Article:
Restoring a church during the COVID pandemic

In 2019 the National Churches Trust awarded St James Church, Leckhampstead, Berkshire a £15000 Cornerstone grant towards a major five year project to restore the church.  COVID restrictions caused severe disruption to work and costs increased.  Church warden, Michelle Martin explains how the Friends of the National Churches Trust came to the rescue.

Photo: John Lord

St James Church is an usual but beautiful Victorian building designed by S.S. Teulon in brick and flint, which contains artefacts from all ages including an eleventh century font, fourteenth century bell, Jacobean pulpit and Georgian altar rails.  However, many other critical elements were showing their age and needed urgent attention.

Our Five Year Plan

In 2015 a five year plan was developed. Stage 1, the restoration of the front porch and boundary wall was successfully completed in 2017.  Fundraising for Stage 2, the Roof Appeal, commenced in June 2018 and £220,000 was raised by the end of 2019.  Initially we were just looking at replacement of the roof but as the project progressed it became clear it had to include the repair of the stained-glass windows and an upgrade to the lighting.

Steel support beam added

This stage was finished in May 2021, requiring additional funds of £40,000.  The National Churches Grant was the final grant received and enabled us to reach our target. As a result, we have been able to re-tile the roof, make the building weather-proof, improve the roof insulation, and resolve the structural movement in the roof and walls.  The church is now no longer on the National ‘Heritage at Risk’ register.

The Friends Vote Grant rescued us

The project was by no means “textbook”.  Covid happened just after the scaffolding was erected in March 2019 and as the roof was taken off tile by tile, first a bat appeared, and then more and more problems were revealed – rotten beams, leaks, decayed brickwork, and damaged guttering, to name but a few.  Work was put on pause, but the costs kept on running.  The National Churches Trust came to the rescue again in helping us when we received a Friends Vote grant to cover Covid costs and an additional grant to help fund additional work, such as the repair of the trusses supporting the tower to stop it falling down.  We are so grateful to the Friends of the National Churches Trust for voting for us, these grants made all the difference, enabling us to start the project and then helping us finish the work.  Some contingency was included in the scope of work, but a pandemic was definitely not one of the scenarios accounted for.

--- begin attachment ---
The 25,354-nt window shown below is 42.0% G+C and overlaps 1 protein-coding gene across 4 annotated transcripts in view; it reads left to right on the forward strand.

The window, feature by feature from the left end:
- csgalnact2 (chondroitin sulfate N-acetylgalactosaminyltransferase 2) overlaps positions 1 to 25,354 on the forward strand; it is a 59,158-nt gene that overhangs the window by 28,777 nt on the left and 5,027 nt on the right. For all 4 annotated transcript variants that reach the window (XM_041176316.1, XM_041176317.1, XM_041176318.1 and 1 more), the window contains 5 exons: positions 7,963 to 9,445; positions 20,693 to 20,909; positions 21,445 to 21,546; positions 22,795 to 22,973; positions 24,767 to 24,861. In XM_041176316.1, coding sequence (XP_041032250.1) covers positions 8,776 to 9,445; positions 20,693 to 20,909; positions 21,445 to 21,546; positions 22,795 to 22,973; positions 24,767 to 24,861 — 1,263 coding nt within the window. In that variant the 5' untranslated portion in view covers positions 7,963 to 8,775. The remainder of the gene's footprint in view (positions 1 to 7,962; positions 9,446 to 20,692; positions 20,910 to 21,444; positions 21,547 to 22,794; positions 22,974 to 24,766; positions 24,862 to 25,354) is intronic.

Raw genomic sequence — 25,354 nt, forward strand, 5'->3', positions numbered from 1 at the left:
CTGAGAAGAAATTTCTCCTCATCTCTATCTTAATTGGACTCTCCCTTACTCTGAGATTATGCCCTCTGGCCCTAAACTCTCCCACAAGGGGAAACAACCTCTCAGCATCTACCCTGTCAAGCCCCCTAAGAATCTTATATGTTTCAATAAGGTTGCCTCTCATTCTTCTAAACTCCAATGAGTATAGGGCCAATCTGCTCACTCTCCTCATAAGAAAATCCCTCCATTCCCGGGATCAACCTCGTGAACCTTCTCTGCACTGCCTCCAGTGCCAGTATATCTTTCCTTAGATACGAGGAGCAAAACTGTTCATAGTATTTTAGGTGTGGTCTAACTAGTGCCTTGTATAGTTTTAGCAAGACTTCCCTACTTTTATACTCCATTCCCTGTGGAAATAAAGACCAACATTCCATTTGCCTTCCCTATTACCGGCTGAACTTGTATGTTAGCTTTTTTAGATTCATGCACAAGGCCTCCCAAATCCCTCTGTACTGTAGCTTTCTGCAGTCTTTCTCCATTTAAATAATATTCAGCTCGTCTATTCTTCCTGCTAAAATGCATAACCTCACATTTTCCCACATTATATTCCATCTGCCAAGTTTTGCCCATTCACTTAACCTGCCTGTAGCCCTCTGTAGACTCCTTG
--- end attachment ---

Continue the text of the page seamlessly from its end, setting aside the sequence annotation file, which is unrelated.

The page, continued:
The reality is that managing projects of this size is very stressful at times from design and faculty application, fundraising, through to building works, project management and sign-off.  There was no magic formula, just the tireless hard work, commitment, energy and support of the PCC and the Fundraising Committee, and all those who supported us including Trusts, donors, the community and all who worked on the project with us. Leckhampstead is only a small village of about 300 and we were lucky to be able to build a team of volunteers to organise local fundraising, research grants, develop grant application writing skills, manage budgets and projects, and develop good working relationships with architects, builders, and specialist craft-people.

Fundraising is a continuous challenge

St James is like many small churches and has many costs both running costs (clergy costs, energy bills, and insurance) and capital costs (building works and repairs). With lower congregations and donations, ageing buildings, increased regulation, and higher costs, fundraising is a continuous challenge.  Normally pre-Covid most of our annual church running costs were funded from regular worshipper donations and local fundraising and we hope this will resume in the coming months.  Our reserves were used up in the building work and so future capital projects will need to be entirely funded through Trust donations and grants.   Post-Covid, it is a similar but different world, with the fundraising landscape no easier. 

We are now commencing Stage 3, the installation of an efficient heating system, flexible seating, and additional facilities, which is planned to start in 2022. It continues to be a journey of peaks and troughs and many false horizons, with unexpected problems requiring creative solutions, the odd moment of despair but in the end sighs of relief combined with triumphant highs. 

We thank Michelle for her insight into what it has been like to manage a church building project through a pandemic. More information can be found on the St James website.

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